When it comes to loans that carry excessively high interest rates, such as credit card debt for which annual percentage rates often exceed 20%, it's a slam dunk: Pay it off. After all, you'd be hard-pressed to find any reasonably prudent investment guaranteed to earn that type of return.
But the arithmetic is a bit less cut-and-dried when it comes to another financial decision that many households grapple with every month: whether to prepay one's mortgage, and if so, how much to prepay. (When I say "prepay," I'm talking about paying more than your lender requires each month. Any excess reduces your outstanding balance, or principal.)
Financial planners have typically urged homeowners to prepay a small amount on their mortgages each month, say, an additional $100, in an effort to chip away at their principal balances. Such prepayments have the salutary effect of shortening the life of the loan and, thus, the amount of interest you end up paying.
Nevertheless, most financial planners haven't urged a more aggressive mortgage-paydown schedule than that, and some have gone so far as to call mortgage debt "good" debt. Why would mortgage debt be considered good? There are a few reasons. First, money remains very cheap in the sense that long-term interest rates are flirting with historic lows. Thus, you can afford to buy more house, and thus improve your standard of living, without causing the dollar amount of your monthly mortgage outlay to jump. Second, mortgage interest is tax-deductible, meaning that your effective borrowing rate is even lower than your stated mortgage rate. Last but not least, with interest rates as low as they are and the real estate and stock markets continuing their ascent, it hasn't been too much of a stretch to assume that your equity earnings or appreciation in the value of your home could outstrip your borrowing costs.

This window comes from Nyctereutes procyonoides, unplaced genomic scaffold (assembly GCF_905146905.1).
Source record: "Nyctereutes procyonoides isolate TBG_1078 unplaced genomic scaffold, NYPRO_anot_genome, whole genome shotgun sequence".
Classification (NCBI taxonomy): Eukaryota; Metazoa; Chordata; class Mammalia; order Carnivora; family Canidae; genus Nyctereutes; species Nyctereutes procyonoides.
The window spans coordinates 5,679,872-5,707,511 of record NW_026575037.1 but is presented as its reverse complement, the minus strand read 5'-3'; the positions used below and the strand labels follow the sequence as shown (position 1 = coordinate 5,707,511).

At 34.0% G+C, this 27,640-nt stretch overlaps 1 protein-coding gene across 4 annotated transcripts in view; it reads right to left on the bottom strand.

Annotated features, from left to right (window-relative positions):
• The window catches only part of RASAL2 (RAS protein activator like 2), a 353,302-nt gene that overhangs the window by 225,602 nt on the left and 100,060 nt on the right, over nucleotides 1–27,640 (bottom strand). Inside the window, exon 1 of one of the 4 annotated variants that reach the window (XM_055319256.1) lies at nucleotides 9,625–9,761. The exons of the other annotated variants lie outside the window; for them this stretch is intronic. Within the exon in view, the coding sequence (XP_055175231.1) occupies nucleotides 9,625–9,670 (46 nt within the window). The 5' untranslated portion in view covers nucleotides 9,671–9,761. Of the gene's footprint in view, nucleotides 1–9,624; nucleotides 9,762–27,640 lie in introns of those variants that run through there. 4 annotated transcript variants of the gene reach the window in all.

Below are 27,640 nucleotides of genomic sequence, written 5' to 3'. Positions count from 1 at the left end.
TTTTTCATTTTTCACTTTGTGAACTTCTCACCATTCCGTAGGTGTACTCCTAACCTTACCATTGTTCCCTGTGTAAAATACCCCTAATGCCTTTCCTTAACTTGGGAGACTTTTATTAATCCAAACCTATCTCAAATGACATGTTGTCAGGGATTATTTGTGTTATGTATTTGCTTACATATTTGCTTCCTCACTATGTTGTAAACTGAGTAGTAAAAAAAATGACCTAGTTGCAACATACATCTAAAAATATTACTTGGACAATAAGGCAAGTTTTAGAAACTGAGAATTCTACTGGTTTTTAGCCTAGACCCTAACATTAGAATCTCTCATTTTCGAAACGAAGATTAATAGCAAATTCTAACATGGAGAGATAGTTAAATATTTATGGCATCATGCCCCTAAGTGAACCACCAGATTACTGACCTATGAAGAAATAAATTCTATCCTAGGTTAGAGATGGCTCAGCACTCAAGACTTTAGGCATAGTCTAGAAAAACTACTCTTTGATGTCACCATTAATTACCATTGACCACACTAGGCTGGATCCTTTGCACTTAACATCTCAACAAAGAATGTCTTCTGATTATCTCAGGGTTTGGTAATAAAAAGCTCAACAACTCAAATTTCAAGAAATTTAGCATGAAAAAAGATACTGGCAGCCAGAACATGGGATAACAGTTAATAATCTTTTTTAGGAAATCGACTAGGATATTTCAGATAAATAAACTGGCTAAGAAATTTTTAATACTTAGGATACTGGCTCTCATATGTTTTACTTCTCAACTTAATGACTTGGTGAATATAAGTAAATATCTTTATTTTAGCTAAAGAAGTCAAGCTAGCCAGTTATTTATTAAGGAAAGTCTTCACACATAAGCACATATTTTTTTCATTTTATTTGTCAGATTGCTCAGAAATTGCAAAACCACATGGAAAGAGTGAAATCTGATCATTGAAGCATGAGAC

I don't dispute those benefits. But lately I've come to believe that a more aggressive mortgage-paydown schedule could make sense for many homeowners, particularly those who are inclined to invest in the market instead. That's because the prospects for other asset classes could be particularly paltry relative to their past returns. While long-term equity returns have been in the neighborhood of 10%-12% over long stretches, a host of investment pundits, from Vanguard founder Jack Bogle to stock market historian Jeremy Siegel, have argued that mid- to high-single-digit equity-market returns are more realistic going forward. The prospects for bonds are even less compelling. Prevailing long-term Treasury yields have historically been a pretty good predictor of long-term bond returns, and the recent 10-year Treasury note was yielding just 4%.
Those lower return projections make it hard to argue that any debt can reasonably be considered good debt, as it's not a sure thing that other investments will earn enough to offset your borrowing costs. I'm not suggesting that you think of investing in the market versus paying down your mortgage as an either/or proposition, mind you, but rather that you consider doing both simultaneously. And at the very least, potentially lower returns across asset classes, including real estate, argue against taking on a huge mortgage that limits your ability to do much of either.
Here are some key questions to ponder when deciding how to allocate your resources each month.What's Your Time Horizon?
If you're a younger investor with a high percentage of your portfolio in equities, which have historically garnered better returns than bonds and cash, you could make a stronger case for paying less on your mortgage while putting more money into the stock market. Due to compounding, a dollar saved today is worth substantially more than one saved 20 years from now. Moreover, the larger your portfolio's equity stake, the more likely you are to be able to earn back your borrowing costs.
If, on the other hand, you have a big percentage of your portfolio in bonds because you hope to retire within the next 15 years, you have a smaller chance of recouping your borrowing costs and should think about paying down your mortgage on a more aggressive schedule.
Check out Morningstar's Asset Allocator
tool to figure out how much you should have in each asset class given your goals, savings rate, and time horizon. (Asset Allocator is free to Morningstar.com Premium Members; for a free trial membership, click here
.)Are You Taking Maximum Advantage of Your Tax-Sheltered Options?